Looking at this chart, it is apparent that 1080p is the lowest resolution to fall within the recommended seating distance range. Any resolution less than 1080p is not detailed enough if you are sitting the proper distance from the screen. For me and many people with large projection screens, 1080p is the minimum resolution you’d want.

In fact, you could probably even benefit from 1440p. If you haven’t heard of 1440p, you will. Here’s a link to some info on Audioholics.com. It is part of the HDMI 1.3 spec, along with 48-bit color depth, and will probably surface for the public in 2009 or so. You’ll partially be able to see the benefits of 1440p at the THX Max Recommended viewing distance and the resolution benefits will be fully apparent if you are just a little closer. I’ve read of plans for resolutions reaching 2160p but I don’t see any benefit; you’d have to sit too darn close to the screen to notice any improvement. If you sit too close, you can’t see the far edges of the screen.

In conclusion: If you are a videophile with a properly setup viewing room, you should definitely be able to notice the resolution enhancement that 1080p brings. However, if you are an average consumer with a plasma on the far wall of your family room, you are not likely to be sitting close enough to notice any advantage. Check the chart above and use that to make your decision. And remember, the the most important aspects of picture quality are (in order): 1) contrast ratio, 2) color saturation, 3) color accuracy, 4) resolution. Resolution is 4th on the list and plasma is generally superior to LCD in all of these areas. So pick your display size, then measure your seating distance, and then use the charts above to figure out if you would benefit from the larger screen size.


CMO: 1080p is For Punks, We Got Quad HD


We’re barely seeing 1080p content and yet the guys over at Chi Mei Optoelectronics (CMO) have already made plans for a 47-inch Quad high-definition display. Quad HD would dwarf today’s 1080p (1,920×1,080) sets with a 3,840×2,160 resolution (1440p). CMO’s 47-inch LCD panel, which is said to be slated for the second quarter of 2007, would carry a 1,500:1 contrast ratio, dual-link DVI, and HDMI 1.3. And of course the all too sexy 1440p resolution. As for us, we’ll stick with our 1080p set for now, thanks. (Even if it’s still at the store and not in our living room).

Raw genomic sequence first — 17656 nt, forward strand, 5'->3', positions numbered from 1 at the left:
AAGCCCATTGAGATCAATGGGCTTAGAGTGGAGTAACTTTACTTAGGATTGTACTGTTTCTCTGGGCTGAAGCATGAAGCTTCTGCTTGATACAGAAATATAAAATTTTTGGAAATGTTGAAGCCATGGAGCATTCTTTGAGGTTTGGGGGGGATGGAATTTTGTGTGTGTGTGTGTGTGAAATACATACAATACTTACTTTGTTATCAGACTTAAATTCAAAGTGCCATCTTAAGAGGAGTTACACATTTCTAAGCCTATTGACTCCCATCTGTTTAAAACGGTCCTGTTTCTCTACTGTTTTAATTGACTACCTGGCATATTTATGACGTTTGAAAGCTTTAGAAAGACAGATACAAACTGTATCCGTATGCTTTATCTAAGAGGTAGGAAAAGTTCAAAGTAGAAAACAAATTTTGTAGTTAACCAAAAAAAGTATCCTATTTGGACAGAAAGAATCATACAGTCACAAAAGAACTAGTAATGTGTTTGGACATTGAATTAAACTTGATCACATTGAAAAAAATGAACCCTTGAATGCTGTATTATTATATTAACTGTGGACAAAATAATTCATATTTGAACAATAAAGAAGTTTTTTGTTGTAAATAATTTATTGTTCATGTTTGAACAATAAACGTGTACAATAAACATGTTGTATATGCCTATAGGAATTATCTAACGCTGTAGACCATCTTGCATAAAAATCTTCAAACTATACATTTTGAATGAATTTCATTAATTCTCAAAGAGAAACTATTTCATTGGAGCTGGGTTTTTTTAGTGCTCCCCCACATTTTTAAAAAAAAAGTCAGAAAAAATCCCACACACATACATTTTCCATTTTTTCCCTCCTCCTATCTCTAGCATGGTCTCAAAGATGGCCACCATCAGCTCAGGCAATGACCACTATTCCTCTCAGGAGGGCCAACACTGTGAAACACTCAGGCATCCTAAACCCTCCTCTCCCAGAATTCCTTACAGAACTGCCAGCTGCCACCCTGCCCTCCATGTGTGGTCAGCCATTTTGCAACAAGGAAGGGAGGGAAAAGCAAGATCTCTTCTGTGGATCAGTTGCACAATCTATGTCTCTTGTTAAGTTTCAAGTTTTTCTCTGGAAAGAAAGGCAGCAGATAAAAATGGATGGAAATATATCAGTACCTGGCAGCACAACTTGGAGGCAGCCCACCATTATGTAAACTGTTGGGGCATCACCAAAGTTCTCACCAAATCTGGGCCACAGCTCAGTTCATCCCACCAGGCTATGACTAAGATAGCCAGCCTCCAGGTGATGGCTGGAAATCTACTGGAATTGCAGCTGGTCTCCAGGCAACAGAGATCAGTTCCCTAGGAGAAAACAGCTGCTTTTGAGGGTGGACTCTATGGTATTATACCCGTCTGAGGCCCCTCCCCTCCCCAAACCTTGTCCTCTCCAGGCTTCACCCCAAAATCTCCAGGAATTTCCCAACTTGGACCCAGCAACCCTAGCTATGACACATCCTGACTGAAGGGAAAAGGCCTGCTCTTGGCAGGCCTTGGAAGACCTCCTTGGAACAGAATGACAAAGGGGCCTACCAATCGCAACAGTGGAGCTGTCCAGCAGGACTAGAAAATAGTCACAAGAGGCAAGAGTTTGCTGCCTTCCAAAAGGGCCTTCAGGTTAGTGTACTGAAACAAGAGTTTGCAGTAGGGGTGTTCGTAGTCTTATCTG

DigitTimes Displays [via Engadget HD]

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1080p no longer king of HD?

Sporting the latest technology has always been a priority with the release of a new console, and one of the battles which both Sony and Microsoft are fighting in is “True-HD” face-off. However, it seems as though neither one will be coming out on top. According to an announcement by CePro, the technology website, Sharp will working on a new 64-inch LCD which will support up to 4096 x 2160.

Sony has been marketing 1080p, the highest resolution supported by the PLAYSTATION 3, as true high-definition from the console’s unveiling. The first blow was delivered earlier last month when Microsoft announced that rival Xbox 360 will be supporting 1080p through a firmware update as well.

However, it should be noted that 1080p on the PLAYSTATION 3 is delivered either via HDMI and component, while the Xbox 360 will make use of component, which few TVs support. At the moment, it is still unclear if a converter will be made.